The PEOPLE, Plaintiff and Respondent, v. Lawrence Alan DECKER, Defendant and Appellant.
Lawrence Alan Decker appeals from the judgment following conviction of four counts of lewd or lascivious acts with a child under the age of 14 (Pen. Code, § 288, subd. (a)) and findings that he served two prior prison terms (Pen. Code, §§ 667.51, subd. (c) and 1203.066, subd. (a)(5)) and previously was convicted of a serious felony (Pen. Code, § 667, subd. (a).) 1 The trial court sentenced him to four consecutive 15–to–life terms and to one five-year enhancement for an aggregate state prison term of 65 years to life.
Appellant contends that [[ ]] the trial court improperly imposed four 15–to–life sentences [[ ]]. We find no reversible error and affirm the judgment.
[[ ]] 15–to–life sentence is a term of imprisonment and not an enhancement.
Appellant contends that the 15–year–to–life provision of section 667.51, subdivision (c) is an enhancement which can be imposed only once, pursuant to the reasoning in People v. Tassell (1984) 36 Cal.3d 77, 90, 201 Cal.Rptr. 567, 679 P.2d 1. In Tassell, the Supreme Court explained that section 1170.1 refers to two kinds of enhancements: (1) those which go to the nature of the offender, and (2) those which go to the nature of the offense. “Enhancements for prior convictions—authorized by sections 667.5, 667.6 and 12022.1—are of the first sort. The second kind of enhancements—those which arise from the circumstances of the crime—are typified by sections 12022.5 and 12022.7: was a firearm used or was great bodily injury inflicted? Enhancements of the second kind enhance the several counts; those of the first kind, by contrast, have nothing to do with particular counts but, since they are related to the offender, are added only once as a step in arriving at the aggregate sentence.” (36 Cal.3d at p. 90, 201 Cal.Rptr. 567, 679 P.2d 1.)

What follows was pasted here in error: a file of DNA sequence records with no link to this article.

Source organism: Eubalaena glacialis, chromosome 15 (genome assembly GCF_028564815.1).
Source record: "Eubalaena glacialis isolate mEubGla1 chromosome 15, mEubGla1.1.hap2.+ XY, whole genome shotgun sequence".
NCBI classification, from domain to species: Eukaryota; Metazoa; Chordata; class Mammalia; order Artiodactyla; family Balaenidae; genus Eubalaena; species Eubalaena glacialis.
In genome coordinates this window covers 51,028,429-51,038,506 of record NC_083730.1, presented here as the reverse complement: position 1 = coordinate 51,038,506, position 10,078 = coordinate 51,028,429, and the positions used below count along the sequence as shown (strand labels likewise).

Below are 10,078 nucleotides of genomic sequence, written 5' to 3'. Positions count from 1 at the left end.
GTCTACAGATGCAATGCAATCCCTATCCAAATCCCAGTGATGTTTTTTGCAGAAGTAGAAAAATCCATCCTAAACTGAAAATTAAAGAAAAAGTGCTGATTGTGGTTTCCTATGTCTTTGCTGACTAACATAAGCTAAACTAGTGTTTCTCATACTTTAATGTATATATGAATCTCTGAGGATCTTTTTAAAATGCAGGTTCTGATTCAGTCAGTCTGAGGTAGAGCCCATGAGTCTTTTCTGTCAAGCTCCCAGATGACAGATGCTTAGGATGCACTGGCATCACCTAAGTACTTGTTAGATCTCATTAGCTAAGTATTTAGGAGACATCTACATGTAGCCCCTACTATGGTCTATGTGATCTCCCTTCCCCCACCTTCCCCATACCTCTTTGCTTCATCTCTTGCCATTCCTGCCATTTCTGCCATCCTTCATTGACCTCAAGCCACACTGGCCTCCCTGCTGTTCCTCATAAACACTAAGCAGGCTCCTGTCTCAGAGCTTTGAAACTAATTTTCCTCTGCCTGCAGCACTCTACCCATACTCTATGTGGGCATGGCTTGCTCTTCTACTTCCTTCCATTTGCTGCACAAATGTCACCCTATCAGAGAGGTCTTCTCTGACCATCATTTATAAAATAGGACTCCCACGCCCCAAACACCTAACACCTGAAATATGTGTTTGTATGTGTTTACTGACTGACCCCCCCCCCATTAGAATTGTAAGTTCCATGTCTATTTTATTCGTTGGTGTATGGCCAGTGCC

Appellant contends that since the enhancements of section 667.51 have to do with the nature of the offender, and not the offense, the court therefore can add those enhancements only once to arrive at the aggregate sentence. He concedes that whether the rule of Tassell applies depends upon whether the 15–year–to–life sentence in section 667.51 is an enhancement. California Rules of Court, rule 405(c), applicable to determinate sentencing provisions, defines an enhancement as an additional term of imprisonment added to the base term. (See Cal. Rules of Court, rule 403.) “Base term” is defined as “the determinate prison term selected from among the three possible terms prescribed by statute or the determinate prison term prescribed by law if a range of three possible terms is not prescribed.” (Rule 405(b).)
Section 667.51, as it read at the time pertinent herein, provided: “(a) Any person who is found guilty of violating Section 288 shall receive a five-year enhancement for each prior conviction of an offense listed in subdivision (b)․ (c) A violation of Section 288 by a person who has served two or more prior prison terms as defined in Section 667.5 for a violation of an offense listed in subdivision (b) is punishable as a felony by imprisonment in the state prison for 15 years to life․”